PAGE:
I have a little confession: it’s not completely finished. But the back and bottom cushions are slip-covered and, since a lot of gliders don’t even have arm cushions, I’ll explain how I did these and then update this post when I do get the arms completed. Here’s how she’s looking at the moment…
Even without arm cushions, I still think it’s a vast improvement on the boring blue that is hiding underneath the pretty new covers, don’t you?
You Will Need:
– An ugly glider
– 2-3 yards of fabric (I used Waverly Cross Section in Charcoal)
– Sew-on Velcro and/or sew-on snap closures
– Needle & thread
– Sewing machine (I have a Singer Simple – it’s the most basic, cheapest model Singer makes, and it’s great for a proper beginner like me. Also, if you buy one from Jo-Ann Fabrics, they do a free “How to Use Your Machine” class which was really helpful.)
The Back Cushion:
I actually started on the arms, made a big mess and gave up, then did the back cushion. But I’ll skip that first bit and start with the successful part instead. 😉
I should point out, in case you’re not aware, that I do not know how to sew. This is the first thing I have ever made, so this tutorial is designed for beginners. I’m sure there are better ways of doing things but this is what worked for me. 🙂 I chose slip-covers over just recovering the cushions, which I think is probably more difficult (if you picked the original covers apart, you’d have a pattern to work from at least), but slip-covers are removable and washable, which is what you want for a piece of furniture that’s probably going to get spit up on on a regular basis.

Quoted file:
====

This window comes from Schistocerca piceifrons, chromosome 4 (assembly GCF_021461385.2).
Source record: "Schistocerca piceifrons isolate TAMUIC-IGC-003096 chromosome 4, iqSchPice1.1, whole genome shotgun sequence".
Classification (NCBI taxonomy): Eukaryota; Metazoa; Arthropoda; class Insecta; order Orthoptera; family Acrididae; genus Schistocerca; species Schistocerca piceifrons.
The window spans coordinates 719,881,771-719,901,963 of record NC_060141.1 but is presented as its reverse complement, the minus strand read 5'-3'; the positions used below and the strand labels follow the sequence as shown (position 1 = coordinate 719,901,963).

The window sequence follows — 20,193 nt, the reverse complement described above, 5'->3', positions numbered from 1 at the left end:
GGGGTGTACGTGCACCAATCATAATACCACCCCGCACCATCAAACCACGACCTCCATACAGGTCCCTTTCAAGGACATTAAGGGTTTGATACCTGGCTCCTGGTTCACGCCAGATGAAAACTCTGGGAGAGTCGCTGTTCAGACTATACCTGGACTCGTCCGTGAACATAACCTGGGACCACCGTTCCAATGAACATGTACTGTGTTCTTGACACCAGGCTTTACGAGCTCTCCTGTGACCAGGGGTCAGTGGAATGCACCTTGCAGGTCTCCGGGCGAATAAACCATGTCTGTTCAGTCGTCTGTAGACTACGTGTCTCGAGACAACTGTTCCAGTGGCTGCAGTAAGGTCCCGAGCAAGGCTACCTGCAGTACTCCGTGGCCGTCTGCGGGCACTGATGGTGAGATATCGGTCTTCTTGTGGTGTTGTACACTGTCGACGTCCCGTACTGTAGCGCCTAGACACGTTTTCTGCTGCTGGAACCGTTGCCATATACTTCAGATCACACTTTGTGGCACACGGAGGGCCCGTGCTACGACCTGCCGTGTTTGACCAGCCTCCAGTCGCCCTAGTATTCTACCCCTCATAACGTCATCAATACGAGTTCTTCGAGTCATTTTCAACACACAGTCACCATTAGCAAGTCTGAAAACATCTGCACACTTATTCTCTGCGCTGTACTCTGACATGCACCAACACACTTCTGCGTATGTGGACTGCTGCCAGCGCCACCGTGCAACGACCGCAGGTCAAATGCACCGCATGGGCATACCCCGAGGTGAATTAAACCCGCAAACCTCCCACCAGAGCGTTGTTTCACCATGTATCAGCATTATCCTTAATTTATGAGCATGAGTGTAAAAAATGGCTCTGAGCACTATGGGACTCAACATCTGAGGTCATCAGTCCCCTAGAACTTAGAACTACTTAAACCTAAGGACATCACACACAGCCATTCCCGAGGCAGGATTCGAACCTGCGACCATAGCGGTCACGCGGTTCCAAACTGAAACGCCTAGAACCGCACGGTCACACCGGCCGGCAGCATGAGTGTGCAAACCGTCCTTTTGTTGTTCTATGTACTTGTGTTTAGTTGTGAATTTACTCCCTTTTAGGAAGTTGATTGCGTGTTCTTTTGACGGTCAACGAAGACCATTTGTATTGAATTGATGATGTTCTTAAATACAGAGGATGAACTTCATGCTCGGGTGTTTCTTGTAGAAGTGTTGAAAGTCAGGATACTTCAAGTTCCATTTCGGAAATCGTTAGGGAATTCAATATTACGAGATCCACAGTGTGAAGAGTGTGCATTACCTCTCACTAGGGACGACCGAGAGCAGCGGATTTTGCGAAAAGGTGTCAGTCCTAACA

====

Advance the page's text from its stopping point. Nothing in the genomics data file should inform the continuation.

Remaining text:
I began by removing the back cushion from the glider, laying it out on my new fabric and cutting two pieces of fabric big enough to make a slip cover.
(Apologies for the horrendously out of focus pictures – hopefully you still get the idea!)
You could probably pin instead, but I thought this was a more fool-proof way of making sure that when I sewed it on the machine, it would be a good fit.
…then sewed over the ironed seams with the machine:
I used sew-on snap closures to hold the opening together (like these), but if I did this again, I’d use Velcro like I did on the seat cushion (see below) because I think it looks tidier when the slip cover is on the cushion. Sorry, no picture of this step, but I promise it’s very straight-forward – just sew a few on at intervals along the bottom edges of the opening. I also sewed the edges (a couple of inches on either side) with the machine. I did a better job on the seat cushion than the back cushion for this step, so I’ll explain this part better later on.
And with that, the back cushion was done. Just the seat and arms left to do…
The Seat Cushion:
The seat cushion went pretty much the same way as the back cushion. The only difference was that because it was thicker, I had to make a few little adjustments.
Again, I began by removing the seat cushion from the glider and laying it out on the floor between two wrong-way-round pieces of fabric. I then pinned along the back on the cushion in a straight line. I hadn’t needed to do this for the back cushion because it was easier to see that the pattern was straight with the thinner cushion. Obviously, if you’re using a solid, it wouldn’t be so important.